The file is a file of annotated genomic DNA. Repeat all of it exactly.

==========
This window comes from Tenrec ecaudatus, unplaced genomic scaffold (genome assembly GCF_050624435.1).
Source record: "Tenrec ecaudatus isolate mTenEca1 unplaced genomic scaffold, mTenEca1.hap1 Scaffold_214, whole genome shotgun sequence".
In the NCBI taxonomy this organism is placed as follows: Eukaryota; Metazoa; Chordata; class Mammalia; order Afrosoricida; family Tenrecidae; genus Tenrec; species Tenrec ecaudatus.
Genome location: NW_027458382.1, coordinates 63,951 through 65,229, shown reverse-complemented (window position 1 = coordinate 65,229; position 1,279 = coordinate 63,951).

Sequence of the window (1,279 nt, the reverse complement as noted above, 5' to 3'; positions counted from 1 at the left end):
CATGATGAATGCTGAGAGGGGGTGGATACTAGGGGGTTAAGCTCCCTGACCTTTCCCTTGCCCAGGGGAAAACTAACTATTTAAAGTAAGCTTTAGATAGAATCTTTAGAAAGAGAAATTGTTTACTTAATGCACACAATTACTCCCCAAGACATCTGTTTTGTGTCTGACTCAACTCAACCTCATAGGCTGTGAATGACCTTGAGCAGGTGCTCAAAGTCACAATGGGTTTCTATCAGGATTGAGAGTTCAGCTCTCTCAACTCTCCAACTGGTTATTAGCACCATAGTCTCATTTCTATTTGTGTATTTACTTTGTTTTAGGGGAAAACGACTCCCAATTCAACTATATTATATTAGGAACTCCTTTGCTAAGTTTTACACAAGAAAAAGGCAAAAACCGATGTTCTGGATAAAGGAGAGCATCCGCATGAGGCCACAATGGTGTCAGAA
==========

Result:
This window comes from Tenrec ecaudatus, unplaced genomic scaffold (genome assembly GCF_050624435.1).
Source record: "Tenrec ecaudatus isolate mTenEca1 unplaced genomic scaffold, mTenEca1.hap1 Scaffold_214, whole genome shotgun sequence".
In the NCBI taxonomy this organism is placed as follows: Eukaryota; Metazoa; Chordata; class Mammalia; order Afrosoricida; family Tenrecidae; genus Tenrec; species Tenrec ecaudatus.
Genome location: NW_027458382.1, coordinates 63,951 through 65,229, shown reverse-complemented (window position 1 = coordinate 65,229; position 1,279 = coordinate 63,951).

Sequence of the window (1,279 nt, the reverse complement as noted above, 5' to 3'; positions counted from 1 at the left end):
CATGATGAATGCTGAGAGGGGGTGGATACTAGGGGGTTAAGCTCCCTGACCTTTCCCTTGCCCAGGGGAAAACTAACTATTTAAAGTAAGCTTTAGATAGAATCTTTAGAAAGAGAAATTGTTTACTTAATGCACACAATTACTCCCCAAGACATCTGTTTTGTGTCTGACTCAACTCAACCTCATAGGCTGTGAATGACCTTGAGCAGGTGCTCAAAGTCACAATGGGTTTCTATCAGGATTGAGAGTTCAGCTCTCTCAACTCTCCAACTGGTTATTAGCACCATAGTCTCATTTCTATTTGTGTATTTACTTTGTTTTAGGGGAAAACGACTCCCAATTCAACTATATTATATTAGGAACTCCTTTGCTAAGTTTTACACAAGAAAAAGGCAAAAACCGATGTTCTGGATAAAGGAGAGCATCCGCATGAGGCCACAATGGTGTCAGAA